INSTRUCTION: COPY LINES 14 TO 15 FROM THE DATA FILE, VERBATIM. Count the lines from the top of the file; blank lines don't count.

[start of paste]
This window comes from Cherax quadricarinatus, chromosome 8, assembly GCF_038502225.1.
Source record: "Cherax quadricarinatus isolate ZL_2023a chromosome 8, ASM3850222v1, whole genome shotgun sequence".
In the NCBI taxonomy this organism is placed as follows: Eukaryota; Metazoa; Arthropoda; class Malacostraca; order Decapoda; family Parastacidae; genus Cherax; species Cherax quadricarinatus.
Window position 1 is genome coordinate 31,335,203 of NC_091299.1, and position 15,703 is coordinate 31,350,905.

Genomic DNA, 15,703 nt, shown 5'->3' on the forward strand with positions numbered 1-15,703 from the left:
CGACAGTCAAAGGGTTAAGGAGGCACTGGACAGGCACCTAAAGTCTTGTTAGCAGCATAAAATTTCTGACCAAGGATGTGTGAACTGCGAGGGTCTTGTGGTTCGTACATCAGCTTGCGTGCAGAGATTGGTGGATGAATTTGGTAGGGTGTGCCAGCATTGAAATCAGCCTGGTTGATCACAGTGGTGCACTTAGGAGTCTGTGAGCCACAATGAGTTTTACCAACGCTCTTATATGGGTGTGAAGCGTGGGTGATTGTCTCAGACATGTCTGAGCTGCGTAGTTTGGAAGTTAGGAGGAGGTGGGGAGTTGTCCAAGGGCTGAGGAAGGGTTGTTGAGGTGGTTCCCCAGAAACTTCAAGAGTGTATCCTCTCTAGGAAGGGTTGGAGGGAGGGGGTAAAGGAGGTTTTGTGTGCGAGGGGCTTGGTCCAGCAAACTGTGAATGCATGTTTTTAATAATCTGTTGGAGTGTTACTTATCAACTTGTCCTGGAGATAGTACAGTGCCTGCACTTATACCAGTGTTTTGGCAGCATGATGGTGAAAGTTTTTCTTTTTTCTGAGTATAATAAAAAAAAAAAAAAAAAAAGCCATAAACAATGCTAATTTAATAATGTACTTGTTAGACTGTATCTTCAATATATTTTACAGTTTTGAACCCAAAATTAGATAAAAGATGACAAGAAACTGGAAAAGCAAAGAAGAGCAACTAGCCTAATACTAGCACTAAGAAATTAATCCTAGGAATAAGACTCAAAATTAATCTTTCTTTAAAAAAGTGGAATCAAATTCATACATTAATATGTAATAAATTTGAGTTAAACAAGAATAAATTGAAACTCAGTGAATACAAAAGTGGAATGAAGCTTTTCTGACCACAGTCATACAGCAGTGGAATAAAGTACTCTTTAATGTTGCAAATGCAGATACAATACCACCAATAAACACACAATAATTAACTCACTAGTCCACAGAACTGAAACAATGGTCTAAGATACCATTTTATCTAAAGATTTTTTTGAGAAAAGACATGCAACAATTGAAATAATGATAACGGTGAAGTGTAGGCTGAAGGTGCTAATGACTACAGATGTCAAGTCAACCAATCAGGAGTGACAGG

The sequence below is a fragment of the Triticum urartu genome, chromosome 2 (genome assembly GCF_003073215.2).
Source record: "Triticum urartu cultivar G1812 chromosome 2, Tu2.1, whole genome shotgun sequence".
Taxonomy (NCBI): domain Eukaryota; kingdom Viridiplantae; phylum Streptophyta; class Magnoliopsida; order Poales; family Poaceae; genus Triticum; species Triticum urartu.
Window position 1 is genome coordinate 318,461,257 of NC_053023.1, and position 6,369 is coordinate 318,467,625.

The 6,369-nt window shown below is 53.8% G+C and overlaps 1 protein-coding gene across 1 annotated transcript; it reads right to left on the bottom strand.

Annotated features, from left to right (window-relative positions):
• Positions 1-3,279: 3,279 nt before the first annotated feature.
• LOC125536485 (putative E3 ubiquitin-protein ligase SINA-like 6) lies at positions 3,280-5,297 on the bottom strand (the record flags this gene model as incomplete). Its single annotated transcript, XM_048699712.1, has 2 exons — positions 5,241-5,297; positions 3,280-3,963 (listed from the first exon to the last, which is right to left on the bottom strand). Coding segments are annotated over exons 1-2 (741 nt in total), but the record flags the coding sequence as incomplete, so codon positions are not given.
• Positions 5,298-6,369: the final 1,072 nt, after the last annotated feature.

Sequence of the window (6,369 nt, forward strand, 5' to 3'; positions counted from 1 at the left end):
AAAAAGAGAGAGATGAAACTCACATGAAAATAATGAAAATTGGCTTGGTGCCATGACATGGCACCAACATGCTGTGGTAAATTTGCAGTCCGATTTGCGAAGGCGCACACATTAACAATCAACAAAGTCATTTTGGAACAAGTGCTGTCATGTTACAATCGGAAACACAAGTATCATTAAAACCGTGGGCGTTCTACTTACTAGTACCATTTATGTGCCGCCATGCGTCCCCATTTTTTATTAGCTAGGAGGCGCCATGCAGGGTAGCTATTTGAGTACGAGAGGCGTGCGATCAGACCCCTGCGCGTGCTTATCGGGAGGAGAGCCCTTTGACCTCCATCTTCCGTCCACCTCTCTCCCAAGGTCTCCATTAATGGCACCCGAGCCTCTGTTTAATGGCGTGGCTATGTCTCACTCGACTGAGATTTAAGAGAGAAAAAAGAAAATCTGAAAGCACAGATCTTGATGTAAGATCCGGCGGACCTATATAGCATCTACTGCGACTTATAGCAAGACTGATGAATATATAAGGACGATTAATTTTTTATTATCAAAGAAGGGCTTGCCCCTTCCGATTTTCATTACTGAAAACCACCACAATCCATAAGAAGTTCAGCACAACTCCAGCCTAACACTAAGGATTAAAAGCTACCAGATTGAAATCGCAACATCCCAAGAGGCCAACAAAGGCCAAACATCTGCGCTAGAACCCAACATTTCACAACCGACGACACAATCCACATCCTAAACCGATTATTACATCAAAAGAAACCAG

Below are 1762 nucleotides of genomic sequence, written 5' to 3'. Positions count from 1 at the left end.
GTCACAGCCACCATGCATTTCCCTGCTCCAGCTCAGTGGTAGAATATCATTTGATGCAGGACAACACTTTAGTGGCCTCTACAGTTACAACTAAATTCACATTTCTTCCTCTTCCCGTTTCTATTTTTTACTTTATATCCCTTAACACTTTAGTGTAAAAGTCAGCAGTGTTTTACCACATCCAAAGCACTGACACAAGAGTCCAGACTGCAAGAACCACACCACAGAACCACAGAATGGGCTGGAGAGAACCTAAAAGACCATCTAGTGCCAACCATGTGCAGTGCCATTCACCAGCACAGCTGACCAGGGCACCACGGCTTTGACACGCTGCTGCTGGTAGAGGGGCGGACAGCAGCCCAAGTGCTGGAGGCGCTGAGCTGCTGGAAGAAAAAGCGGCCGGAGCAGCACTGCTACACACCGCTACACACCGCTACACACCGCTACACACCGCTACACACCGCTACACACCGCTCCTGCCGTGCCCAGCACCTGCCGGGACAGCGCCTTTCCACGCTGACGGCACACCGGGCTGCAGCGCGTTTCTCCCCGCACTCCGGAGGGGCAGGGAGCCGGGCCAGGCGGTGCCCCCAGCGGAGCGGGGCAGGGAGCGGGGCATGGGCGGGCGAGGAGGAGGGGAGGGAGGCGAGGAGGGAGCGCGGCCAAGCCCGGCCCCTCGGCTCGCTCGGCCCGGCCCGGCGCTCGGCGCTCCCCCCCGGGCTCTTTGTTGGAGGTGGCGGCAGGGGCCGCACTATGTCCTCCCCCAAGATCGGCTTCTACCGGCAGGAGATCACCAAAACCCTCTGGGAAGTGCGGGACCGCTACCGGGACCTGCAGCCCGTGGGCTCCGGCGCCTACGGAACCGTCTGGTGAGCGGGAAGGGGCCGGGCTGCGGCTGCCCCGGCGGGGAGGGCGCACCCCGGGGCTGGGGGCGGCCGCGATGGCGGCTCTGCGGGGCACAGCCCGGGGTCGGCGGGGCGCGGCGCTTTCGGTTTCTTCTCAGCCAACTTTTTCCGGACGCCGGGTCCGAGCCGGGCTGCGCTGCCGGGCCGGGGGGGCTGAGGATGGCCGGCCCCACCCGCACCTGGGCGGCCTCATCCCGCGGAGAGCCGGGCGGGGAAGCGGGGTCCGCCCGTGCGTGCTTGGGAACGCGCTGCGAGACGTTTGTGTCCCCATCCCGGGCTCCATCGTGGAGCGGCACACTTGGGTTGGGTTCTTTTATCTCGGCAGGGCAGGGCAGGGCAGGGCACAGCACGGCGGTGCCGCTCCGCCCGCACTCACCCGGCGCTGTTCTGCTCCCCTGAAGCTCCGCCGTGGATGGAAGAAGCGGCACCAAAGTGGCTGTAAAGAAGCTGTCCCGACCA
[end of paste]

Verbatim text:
• LOC125536485 (putative E3 ubiquitin-protein ligase SINA-like 6) lies at positions 3,280-5,297 on the bottom strand (the record flags this gene model as incomplete). Its single annotated transcript, XM_048699712.1, has 2 exons — positions 5,241-5,297; positions 3,280-3,963 (listed from the first exon to the last, which is right to left on the bottom strand). Coding segments are annotated over exons 1-2 (741 nt in total), but the record flags the coding sequence as incomplete, so codon positions are not given.
• Positions 5,298-6,369: the final 1,072 nt, after the last annotated feature.